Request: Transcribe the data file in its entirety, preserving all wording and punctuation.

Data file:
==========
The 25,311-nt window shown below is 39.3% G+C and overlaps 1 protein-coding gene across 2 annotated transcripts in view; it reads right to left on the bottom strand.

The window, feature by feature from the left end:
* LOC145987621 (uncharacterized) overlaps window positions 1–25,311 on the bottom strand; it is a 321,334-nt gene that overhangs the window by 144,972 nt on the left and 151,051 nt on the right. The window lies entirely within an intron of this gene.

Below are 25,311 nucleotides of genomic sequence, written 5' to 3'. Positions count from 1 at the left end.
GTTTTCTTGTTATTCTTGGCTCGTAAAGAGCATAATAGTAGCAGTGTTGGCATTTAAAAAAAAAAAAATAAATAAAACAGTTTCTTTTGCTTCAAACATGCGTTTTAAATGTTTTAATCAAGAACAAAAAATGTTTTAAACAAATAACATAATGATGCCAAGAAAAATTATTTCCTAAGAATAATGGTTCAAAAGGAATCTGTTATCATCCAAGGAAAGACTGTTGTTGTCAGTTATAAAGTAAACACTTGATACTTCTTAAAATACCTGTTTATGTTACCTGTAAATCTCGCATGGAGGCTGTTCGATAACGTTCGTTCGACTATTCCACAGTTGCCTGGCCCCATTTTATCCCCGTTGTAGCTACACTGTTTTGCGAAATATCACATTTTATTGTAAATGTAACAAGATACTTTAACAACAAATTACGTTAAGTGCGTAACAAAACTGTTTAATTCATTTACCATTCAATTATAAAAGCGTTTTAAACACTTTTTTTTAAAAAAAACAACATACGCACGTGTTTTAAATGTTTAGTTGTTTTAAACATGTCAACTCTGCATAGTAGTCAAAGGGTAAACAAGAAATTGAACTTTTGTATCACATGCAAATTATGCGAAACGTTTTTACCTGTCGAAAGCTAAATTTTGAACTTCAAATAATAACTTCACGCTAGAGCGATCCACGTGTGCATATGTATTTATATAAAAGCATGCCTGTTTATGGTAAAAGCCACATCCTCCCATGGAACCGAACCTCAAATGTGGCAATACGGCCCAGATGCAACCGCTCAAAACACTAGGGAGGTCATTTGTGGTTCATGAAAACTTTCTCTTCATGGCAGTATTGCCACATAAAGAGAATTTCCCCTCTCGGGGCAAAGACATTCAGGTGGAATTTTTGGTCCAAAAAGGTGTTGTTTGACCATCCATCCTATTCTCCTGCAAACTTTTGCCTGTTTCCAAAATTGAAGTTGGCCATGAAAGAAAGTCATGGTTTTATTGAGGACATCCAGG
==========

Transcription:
The 25,311-nt window shown below is 39.3% G+C and overlaps 1 protein-coding gene across 2 annotated transcripts in view; it reads right to left on the bottom strand.

The window, feature by feature from the left end:
* LOC145987621 (uncharacterized) overlaps window positions 1–25,311 on the bottom strand; it is a 321,334-nt gene that overhangs the window by 144,972 nt on the left and 151,051 nt on the right. The window lies entirely within an intron of this gene.

Below are 25,311 nucleotides of genomic sequence, written 5' to 3'. Positions count from 1 at the left end.
GTTTTCTTGTTATTCTTGGCTCGTAAAGAGCATAATAGTAGCAGTGTTGGCATTTAAAAAAAAAAAAATAAATAAAACAGTTTCTTTTGCTTCAAACATGCGTTTTAAATGTTTTAATCAAGAACAAAAAATGTTTTAAACAAATAACATAATGATGCCAAGAAAAATTATTTCCTAAGAATAATGGTTCAAAAGGAATCTGTTATCATCCAAGGAAAGACTGTTGTTGTCAGTTATAAAGTAAACACTTGATACTTCTTAAAATACCTGTTTATGTTACCTGTAAATCTCGCATGGAGGCTGTTCGATAACGTTCGTTCGACTATTCCACAGTTGCCTGGCCCCATTTTATCCCCGTTGTAGCTACACTGTTTTGCGAAATATCACATTTTATTGTAAATGTAACAAGATACTTTAACAACAAATTACGTTAAGTGCGTAACAAAACTGTTTAATTCATTTACCATTCAATTATAAAAGCGTTTTAAACACTTTTTTTTAAAAAAAACAACATACGCACGTGTTTTAAATGTTTAGTTGTTTTAAACATGTCAACTCTGCATAGTAGTCAAAGGGTAAACAAGAAATTGAACTTTTGTATCACATGCAAATTATGCGAAACGTTTTTACCTGTCGAAAGCTAAATTTTGAACTTCAAATAATAACTTCACGCTAGAGCGATCCACGTGTGCATATGTATTTATATAAAAGCATGCCTGTTTATGGTAAAAGCCACATCCTCCCATGGAACCGAACCTCAAATGTGGCAATACGGCCCAGATGCAACCGCTCAAAACACTAGGGAGGTCATTTGTGGTTCATGAAAACTTTCTCTTCATGGCAGTATTGCCACATAAAGAGAATTTCCCCTCTCGGGGCAAAGACATTCAGGTGGAATTTTTGGTCCAAAAAGGTGTTGTTTGACCATCCATCCTATTCTCCTGCAAACTTTTGCCTGTTTCCAAAATTGAAGTTGGCCATGAAAGAAAGTCATGGTTTTATTGAGGACATCCAGG